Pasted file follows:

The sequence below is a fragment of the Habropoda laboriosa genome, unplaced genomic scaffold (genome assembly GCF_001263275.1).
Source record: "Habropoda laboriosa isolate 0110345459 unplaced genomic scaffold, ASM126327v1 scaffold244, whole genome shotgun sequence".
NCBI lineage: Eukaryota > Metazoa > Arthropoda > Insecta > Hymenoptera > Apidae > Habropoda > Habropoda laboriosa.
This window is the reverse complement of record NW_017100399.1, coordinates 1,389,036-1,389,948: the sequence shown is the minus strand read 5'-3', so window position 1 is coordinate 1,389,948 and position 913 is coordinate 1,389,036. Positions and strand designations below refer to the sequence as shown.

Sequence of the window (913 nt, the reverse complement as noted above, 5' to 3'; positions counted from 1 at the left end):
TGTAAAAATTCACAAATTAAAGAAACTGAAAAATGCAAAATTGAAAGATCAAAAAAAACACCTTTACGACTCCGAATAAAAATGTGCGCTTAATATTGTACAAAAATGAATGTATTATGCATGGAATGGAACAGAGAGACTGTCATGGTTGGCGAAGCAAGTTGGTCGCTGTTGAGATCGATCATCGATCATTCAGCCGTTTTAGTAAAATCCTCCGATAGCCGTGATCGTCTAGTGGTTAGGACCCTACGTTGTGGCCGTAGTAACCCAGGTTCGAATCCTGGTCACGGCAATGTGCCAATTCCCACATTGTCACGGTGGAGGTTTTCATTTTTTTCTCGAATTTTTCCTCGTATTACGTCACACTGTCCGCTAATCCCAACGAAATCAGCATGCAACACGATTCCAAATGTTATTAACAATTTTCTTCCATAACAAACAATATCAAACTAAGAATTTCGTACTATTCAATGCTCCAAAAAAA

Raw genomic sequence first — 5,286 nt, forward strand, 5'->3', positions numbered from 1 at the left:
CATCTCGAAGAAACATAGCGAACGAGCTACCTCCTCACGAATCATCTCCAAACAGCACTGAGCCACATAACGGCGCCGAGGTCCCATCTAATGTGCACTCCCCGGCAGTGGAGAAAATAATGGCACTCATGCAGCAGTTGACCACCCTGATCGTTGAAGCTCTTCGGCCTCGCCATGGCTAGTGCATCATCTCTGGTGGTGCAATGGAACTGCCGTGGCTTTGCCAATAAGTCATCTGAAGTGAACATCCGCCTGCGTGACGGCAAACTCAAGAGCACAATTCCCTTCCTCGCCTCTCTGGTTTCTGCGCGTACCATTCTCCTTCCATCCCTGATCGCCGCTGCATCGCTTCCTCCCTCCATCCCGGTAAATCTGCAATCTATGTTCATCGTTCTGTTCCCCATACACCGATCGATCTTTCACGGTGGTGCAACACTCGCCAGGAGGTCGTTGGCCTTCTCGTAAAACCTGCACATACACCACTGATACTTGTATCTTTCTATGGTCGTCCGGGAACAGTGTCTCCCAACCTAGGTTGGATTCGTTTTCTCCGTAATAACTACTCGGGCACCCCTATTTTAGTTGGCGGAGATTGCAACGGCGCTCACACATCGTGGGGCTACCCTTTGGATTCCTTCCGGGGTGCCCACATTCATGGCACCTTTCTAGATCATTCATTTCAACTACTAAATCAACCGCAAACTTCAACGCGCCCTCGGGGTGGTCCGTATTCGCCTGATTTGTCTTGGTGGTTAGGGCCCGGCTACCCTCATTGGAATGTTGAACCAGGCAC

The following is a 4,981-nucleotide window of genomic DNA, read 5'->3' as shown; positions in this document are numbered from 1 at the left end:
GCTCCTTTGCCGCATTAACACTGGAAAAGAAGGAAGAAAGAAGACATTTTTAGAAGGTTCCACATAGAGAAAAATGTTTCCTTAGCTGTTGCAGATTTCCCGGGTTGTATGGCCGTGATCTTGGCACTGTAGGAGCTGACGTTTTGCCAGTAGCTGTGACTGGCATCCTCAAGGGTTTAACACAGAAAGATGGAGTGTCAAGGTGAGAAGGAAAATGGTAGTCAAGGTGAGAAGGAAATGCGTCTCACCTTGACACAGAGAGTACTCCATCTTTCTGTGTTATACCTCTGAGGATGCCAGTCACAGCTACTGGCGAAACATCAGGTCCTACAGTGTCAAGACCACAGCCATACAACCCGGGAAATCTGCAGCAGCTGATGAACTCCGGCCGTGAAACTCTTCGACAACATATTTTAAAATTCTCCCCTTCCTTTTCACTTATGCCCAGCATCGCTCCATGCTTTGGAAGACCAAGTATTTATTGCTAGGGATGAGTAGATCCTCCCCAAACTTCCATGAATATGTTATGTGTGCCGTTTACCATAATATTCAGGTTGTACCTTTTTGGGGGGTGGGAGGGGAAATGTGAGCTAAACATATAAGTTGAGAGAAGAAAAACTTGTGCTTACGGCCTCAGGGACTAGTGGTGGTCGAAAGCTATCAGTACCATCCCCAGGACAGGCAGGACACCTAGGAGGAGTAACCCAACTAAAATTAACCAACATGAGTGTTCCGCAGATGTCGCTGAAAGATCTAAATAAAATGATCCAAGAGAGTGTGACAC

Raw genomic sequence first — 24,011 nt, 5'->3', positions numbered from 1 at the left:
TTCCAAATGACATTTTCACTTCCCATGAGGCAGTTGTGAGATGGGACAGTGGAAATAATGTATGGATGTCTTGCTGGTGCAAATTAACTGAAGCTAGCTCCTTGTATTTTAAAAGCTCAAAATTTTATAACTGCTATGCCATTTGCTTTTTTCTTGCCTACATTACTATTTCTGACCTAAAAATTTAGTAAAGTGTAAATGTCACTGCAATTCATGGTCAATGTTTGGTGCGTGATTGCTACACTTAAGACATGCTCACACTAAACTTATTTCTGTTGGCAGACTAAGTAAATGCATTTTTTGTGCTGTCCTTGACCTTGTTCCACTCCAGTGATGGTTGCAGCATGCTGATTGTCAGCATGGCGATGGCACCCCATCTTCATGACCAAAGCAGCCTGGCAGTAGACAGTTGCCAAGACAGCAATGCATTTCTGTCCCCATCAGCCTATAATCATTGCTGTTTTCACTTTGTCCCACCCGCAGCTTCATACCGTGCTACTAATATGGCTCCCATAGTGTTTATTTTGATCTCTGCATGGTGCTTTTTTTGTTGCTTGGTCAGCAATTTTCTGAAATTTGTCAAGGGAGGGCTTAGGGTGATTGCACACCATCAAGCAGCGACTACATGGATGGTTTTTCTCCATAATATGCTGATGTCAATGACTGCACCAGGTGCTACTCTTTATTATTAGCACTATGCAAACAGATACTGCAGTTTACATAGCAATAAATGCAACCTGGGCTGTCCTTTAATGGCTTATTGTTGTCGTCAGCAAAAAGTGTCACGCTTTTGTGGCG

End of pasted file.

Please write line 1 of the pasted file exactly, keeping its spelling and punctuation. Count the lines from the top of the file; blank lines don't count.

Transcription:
The sequence below is a fragment of the Habropoda laboriosa genome, unplaced genomic scaffold (genome assembly GCF_001263275.1).